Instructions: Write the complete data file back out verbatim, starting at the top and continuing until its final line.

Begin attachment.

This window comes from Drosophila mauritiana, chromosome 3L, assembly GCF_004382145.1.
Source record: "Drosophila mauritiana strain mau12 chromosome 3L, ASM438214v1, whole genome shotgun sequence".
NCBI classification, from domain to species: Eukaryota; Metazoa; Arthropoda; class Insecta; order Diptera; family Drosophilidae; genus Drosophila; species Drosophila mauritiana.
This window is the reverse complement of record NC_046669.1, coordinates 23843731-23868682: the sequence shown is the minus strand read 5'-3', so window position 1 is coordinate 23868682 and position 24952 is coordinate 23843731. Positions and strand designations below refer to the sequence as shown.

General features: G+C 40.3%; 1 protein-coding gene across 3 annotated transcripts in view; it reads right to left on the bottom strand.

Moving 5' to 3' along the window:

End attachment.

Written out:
This window comes from Drosophila mauritiana, chromosome 3L, assembly GCF_004382145.1.
Source record: "Drosophila mauritiana strain mau12 chromosome 3L, ASM438214v1, whole genome shotgun sequence".
NCBI classification, from domain to species: Eukaryota; Metazoa; Arthropoda; class Insecta; order Diptera; family Drosophilidae; genus Drosophila; species Drosophila mauritiana.
This window is the reverse complement of record NC_046669.1, coordinates 23843731-23868682: the sequence shown is the minus strand read 5'-3', so window position 1 is coordinate 23868682 and position 24952 is coordinate 23843731. Positions and strand designations below refer to the sequence as shown.

General features: G+C 40.3%; 1 protein-coding gene across 3 annotated transcripts in view; it reads right to left on the bottom strand.

Moving 5' to 3' along the window: